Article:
Why Did I Watch It? Broadly silly new films are welcome in the age of lockdown.
A Russian Jew, Herschel Greenbaum, emigrates to America with his sweetheart in the early twentieth century. He finds a job at a pickle factory, and a very simple version of the American dream; the couple have each other, a young son, and a pair of side-by-side funeral plots to take care of them in eternity. Life is hard, but good. Then Herschel falls into a vat of pickle brine, right as the factory is condemned.
This somehow preserves him, and he awakens a hundred years later to find a very different Brooklyn. His only surviving relative is Ben, his great-great-great grandson, a contemporary hipster who wants to develop an ethical shopping app. While these two start off amiably, they inadvertently spoil each others plans, and become enemies; its that generational divide, magnified five fold, and transmogrified through an enjoyably silly time travel plot.
Perhaps my brain has been softened by lockdown, but I can’t share the mostly negative comments I have read for this surprisingly sweet comedy. Writer Simon Rich adapted his own short story from the New Yorker, published serial style in four parts, and Seth Rogan stars as the time travelling pickle man, and his own grandson. In the former role he is excellent; a coiled performance of sly old fashioned charm, backed by an ever present threat to ‘do violence’ to anyone who crosses him. His objective is engagingly nice; he wants to repair the funeral plot where his wife is buried, which has become a garbage strewn ruin.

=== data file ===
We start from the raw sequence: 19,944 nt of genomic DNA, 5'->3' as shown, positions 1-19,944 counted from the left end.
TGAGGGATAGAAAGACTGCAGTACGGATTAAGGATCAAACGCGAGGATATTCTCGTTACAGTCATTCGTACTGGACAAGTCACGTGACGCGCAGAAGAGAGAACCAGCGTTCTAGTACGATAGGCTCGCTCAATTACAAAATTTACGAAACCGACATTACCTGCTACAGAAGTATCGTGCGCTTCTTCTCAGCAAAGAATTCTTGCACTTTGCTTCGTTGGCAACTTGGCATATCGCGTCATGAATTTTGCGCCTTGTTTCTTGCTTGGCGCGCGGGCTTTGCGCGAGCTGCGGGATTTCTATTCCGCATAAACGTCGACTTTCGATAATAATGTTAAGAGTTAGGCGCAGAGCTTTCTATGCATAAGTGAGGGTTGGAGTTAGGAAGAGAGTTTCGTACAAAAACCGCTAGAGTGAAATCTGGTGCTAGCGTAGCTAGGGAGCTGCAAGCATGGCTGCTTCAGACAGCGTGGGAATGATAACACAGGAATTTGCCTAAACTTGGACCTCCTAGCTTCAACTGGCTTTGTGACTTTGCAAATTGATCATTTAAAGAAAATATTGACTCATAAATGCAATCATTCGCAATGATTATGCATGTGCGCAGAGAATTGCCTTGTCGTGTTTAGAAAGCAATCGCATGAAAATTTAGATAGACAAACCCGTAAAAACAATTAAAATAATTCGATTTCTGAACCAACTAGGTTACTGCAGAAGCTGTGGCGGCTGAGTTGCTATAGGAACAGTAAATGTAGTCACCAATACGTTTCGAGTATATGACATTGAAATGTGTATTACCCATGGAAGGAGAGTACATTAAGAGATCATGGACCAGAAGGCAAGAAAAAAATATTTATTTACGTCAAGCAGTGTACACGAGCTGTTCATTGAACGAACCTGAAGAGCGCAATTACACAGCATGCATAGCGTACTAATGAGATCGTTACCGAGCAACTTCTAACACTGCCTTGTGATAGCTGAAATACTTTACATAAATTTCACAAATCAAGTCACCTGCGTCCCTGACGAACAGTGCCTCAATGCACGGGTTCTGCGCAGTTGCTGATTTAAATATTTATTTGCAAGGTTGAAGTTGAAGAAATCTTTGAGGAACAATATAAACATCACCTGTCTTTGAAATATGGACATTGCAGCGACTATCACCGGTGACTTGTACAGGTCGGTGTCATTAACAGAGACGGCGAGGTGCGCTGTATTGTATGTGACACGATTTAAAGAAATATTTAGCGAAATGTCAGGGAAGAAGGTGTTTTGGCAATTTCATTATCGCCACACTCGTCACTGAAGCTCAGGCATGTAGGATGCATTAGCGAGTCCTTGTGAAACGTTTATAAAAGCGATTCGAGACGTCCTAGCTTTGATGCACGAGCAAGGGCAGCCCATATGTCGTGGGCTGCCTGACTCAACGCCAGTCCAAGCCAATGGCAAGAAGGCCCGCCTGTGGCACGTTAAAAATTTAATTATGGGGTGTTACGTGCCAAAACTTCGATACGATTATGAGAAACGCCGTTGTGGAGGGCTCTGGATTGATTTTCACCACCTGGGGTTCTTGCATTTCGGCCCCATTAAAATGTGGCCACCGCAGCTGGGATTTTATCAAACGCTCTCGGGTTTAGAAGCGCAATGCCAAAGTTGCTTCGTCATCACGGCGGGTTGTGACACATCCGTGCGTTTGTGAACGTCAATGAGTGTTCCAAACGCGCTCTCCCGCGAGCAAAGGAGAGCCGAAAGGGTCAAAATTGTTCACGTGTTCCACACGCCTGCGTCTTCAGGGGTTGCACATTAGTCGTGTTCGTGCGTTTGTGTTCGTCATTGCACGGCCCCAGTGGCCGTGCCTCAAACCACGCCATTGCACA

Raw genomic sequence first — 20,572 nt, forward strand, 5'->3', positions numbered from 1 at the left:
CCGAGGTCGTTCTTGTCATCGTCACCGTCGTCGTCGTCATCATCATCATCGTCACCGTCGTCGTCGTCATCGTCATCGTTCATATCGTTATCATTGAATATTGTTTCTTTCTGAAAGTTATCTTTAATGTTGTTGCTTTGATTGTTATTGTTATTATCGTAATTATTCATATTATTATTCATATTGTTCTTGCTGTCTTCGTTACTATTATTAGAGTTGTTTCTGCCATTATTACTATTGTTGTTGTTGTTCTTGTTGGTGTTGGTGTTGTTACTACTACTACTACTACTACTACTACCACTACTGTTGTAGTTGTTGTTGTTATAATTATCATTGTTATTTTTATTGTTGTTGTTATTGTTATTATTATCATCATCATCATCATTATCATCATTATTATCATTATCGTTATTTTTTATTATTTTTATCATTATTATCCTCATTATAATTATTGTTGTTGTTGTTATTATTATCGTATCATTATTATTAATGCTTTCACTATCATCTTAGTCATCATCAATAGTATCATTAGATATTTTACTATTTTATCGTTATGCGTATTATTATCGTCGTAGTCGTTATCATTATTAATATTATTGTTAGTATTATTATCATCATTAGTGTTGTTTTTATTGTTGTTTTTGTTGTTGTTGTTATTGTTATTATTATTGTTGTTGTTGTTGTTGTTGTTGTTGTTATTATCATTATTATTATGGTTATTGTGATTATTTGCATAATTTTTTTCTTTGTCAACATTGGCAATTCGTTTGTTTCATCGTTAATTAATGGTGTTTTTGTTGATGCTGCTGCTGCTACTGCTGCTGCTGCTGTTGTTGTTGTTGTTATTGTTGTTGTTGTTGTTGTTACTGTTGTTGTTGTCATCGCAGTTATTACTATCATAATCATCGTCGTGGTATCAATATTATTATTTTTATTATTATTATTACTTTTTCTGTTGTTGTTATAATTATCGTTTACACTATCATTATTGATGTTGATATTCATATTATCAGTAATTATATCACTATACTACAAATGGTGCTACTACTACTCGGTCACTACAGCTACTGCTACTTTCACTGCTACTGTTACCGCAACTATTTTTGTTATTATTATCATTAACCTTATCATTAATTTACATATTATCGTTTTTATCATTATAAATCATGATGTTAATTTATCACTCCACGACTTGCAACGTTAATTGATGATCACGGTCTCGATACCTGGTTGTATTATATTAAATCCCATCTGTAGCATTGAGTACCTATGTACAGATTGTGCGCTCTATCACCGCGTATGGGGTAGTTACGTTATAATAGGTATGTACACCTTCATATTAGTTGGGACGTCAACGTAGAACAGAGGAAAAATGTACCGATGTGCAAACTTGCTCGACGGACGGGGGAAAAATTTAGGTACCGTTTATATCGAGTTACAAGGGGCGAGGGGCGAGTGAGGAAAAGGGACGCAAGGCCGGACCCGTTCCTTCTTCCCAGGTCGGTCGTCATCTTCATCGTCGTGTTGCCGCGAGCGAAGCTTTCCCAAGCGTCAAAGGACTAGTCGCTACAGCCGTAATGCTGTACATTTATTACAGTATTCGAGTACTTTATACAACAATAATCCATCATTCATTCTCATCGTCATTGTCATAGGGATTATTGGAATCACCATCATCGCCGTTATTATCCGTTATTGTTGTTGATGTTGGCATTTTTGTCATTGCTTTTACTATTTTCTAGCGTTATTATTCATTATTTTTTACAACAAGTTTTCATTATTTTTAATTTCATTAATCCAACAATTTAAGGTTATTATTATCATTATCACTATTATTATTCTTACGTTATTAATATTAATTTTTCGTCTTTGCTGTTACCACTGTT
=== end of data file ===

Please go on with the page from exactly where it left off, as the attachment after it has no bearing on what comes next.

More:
Needing to raise funds, he returns to the only trade he knows: pickling. And his simple, old school method turns him into an internet sensation, as Brooklyn’s foremost ‘artisanal pickle man’. This in itself is a pretty funny joke, implying that there are MANY artisanal pickle men in Brooklyn, which of course there would be, and Herschel is simply the best in a crowded field.
And if the film has a point, it can be found here: making fun of the hyperactive nature of modern popular culture, where trend setters are always looking to champion the next obscure thing, and people’s fortunes rise and fall at the whim of a single post. The film picks up momentum as it charts Herschel’s roller coaster ride as a social media celebrity; everyone loves his pickles, then they turn on him for not following health and safety standards, then he is championed by the right wing as an anti government free speech advocate, then he is cancelled again for his old fashioned view on gender roles. The rapidity of these ups and downs is amusing, and only a tiny fraction removed from real life.
The latter part of the movie returns to Herschel and Ben. They have both double crossed one another during earlier shenanigans, and Herschel has engineered for them to swap places; Ben being mistaken for the older man, and deported back to Russia. Now they patch things up, as the film strains for a happy ending it has not really earned. This is where it did fall down a bit for me; the final act is abrupt, unexpectedly pat, and leaves a lot of potential material unexplored.
Otherwise, this was a fun 80 minute romp. A perfect isolation watch, if you have the lockdown blues.